With LSAT takers down to a 30-year low, and with law school applications dwindling by the day, law schools are hoping that only the best and brightest will choose their institutions. Schools will do anything to protect their coveted yield rate, the percentage of admitted students who actually choose to enroll.
Last week, we shared a story with our readers that had to with with the lengths that law schools will allegedly go to to protect their yield rates. A tipster notified us that UVA Law withdrew his wife’s application after she informed them that she’d be attending another school. That sounds shady, but UVA calls it “standard practice,” and we’re sure other schools have resorted to similar measures given the sad state of the current field of applicants.
We mentioned in Morning Docket: U.S. News recently released a list of the schools that had the highest yield rates in 2012, referring to them as the “most popular law schools.” Chalk it up to schadenfreude on our part, but it figures UVA didn’t make the top 10 on this list — even though a fair share of surprising schools did….
Here’s the list of the 10 schools with the highest yield rates in 2012, courtesy of U.S. News & World Report:
Of course Yale had the highest yield, because you’d probably have to be smoking something amazing to decline an invitation to attend the highest-ranked law school in the country — that, or you decided to go to Harvard or Stanford, which also appear on this list (Harvard was in third place and Stanford was in eighth place). Here’s what U.S. News had to say about this:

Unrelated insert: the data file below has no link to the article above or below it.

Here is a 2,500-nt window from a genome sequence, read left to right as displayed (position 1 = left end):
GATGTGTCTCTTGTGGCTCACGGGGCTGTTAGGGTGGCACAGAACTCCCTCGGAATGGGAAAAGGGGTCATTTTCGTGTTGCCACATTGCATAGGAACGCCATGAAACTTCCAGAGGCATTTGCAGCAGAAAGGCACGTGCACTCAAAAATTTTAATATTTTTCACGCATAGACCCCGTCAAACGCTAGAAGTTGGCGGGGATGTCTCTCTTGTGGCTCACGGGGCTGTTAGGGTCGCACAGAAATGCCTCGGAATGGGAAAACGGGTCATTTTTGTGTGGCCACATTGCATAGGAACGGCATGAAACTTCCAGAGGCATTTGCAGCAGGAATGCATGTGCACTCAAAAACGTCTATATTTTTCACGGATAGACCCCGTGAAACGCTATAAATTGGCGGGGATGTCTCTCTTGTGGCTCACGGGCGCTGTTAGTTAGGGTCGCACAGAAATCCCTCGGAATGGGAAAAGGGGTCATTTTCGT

Almost 83 percent of students accepted to Yale for the 2012-2013 school year chose to enroll, more than 3 times the national yield average of 25.2 percent, according to full-time and part-time admissions data reported by 190 ranked law schools in an annual U.S. News survey (yield is not a factor in the law school rankings methodology). That average fell from 28 percent in 2011-2012.
We understand why future law students would rush to enroll in the most acclaimed programs of the entire T14, but check out the high yield rates at some of the other schools on this list. Three of them reside in the ominous land of “Rank Not Published,” but their yield rates are higher than those of most of the 144 schools with published ranks. Perhaps this is a little like the online dating scene in that it’ll work out if you’re both desperate enough. Or perhaps these schools are actually offering something to their students that cannot be found at other schools, like Creation Science and Law, a class we imagine Liberty might be teaching.
But at least the “second-best” law school in the United States doesn’t appear on this list, even if it did receive the second-most applications of all the RNP schools last year. We suppose we can be thankful for that.
10 Most Popular Law Schools [The Short List / U.S. News & World Report]